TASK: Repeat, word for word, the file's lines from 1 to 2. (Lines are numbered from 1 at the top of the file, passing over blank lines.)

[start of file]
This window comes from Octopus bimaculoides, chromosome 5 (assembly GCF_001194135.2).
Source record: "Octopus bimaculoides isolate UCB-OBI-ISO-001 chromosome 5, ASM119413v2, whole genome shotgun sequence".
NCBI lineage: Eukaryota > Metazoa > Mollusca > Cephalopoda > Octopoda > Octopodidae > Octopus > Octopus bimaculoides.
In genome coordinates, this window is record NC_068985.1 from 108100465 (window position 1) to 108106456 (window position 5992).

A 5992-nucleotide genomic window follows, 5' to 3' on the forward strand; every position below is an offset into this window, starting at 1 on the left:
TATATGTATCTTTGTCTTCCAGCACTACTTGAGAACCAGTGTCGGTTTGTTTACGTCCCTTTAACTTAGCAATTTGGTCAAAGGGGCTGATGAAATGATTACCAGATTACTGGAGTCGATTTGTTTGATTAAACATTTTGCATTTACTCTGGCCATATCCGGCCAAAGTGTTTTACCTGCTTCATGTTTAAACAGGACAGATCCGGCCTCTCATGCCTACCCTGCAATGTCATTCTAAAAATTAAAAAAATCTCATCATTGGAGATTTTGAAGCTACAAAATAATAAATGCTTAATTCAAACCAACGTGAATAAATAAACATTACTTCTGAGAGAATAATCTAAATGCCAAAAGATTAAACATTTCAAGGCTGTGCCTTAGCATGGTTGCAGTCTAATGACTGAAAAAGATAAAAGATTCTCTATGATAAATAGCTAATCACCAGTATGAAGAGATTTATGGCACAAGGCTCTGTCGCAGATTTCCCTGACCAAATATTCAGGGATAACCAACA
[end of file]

This window comes from Octopus bimaculoides, chromosome 5 (assembly GCF_001194135.2).
Source record: "Octopus bimaculoides isolate UCB-OBI-ISO-001 chromosome 5, ASM119413v2, whole genome shotgun sequence".